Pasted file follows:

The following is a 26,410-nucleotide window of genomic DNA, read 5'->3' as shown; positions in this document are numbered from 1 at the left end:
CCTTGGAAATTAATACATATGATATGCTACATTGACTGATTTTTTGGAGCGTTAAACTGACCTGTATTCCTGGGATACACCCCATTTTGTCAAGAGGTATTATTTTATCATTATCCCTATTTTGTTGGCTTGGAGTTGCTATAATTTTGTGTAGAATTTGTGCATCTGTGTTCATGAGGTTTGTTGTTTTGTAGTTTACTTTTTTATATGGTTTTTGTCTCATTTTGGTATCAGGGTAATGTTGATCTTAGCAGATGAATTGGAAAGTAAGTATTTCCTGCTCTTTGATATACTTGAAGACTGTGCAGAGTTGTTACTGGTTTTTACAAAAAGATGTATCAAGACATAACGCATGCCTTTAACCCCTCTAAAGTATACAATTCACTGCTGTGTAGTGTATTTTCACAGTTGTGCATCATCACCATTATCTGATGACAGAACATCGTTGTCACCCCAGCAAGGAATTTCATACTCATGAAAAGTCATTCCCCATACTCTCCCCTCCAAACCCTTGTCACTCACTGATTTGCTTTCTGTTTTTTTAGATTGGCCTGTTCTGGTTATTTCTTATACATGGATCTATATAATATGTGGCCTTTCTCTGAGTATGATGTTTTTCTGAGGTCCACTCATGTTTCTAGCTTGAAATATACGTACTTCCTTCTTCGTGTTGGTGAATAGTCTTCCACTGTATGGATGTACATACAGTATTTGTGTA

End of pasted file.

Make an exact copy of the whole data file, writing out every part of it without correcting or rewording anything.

The following is a 26,410-nucleotide window of genomic DNA, read 5'->3' as shown; positions in this document are numbered from 1 at the left end:
CCTTGGAAATTAATACATATGATATGCTACATTGACTGATTTTTTGGAGCGTTAAACTGACCTGTATTCCTGGGATACACCCCATTTTGTCAAGAGGTATTATTTTATCATTATCCCTATTTTGTTGGCTTGGAGTTGCTATAATTTTGTGTAGAATTTGTGCATCTGTGTTCATGAGGTTTGTTGTTTTGTAGTTTACTTTTTTATATGGTTTTTGTCTCATTTTGGTATCAGGGTAATGTTGATCTTAGCAGATGAATTGGAAAGTAAGTATTTCCTGCTCTTTGATATACTTGAAGACTGTGCAGAGTTGTTACTGGTTTTTACAAAAAGATGTATCAAGACATAACGCATGCCTTTAACCCCTCTAAAGTATACAATTCACTGCTGTGTAGTGTATTTTCACAGTTGTGCATCATCACCATTATCTGATGACAGAACATCGTTGTCACCCCAGCAAGGAATTTCATACTCATGAAAAGTCATTCCCCATACTCTCCCCTCCAAACCCTTGTCACTCACTGATTTGCTTTCTGTTTTTTTAGATTGGCCTGTTCTGGTTATTTCTTATACATGGATCTATATAATATGTGGCCTTTCTCTGAGTATGATGTTTTTCTGAGGTCCACTCATGTTTCTAGCTTGAAATATACGTACTTCCTTCTTCGTGTTGGTGAATAGTCTTCCACTGTATGGATGTACATACAGTATTTGTGTA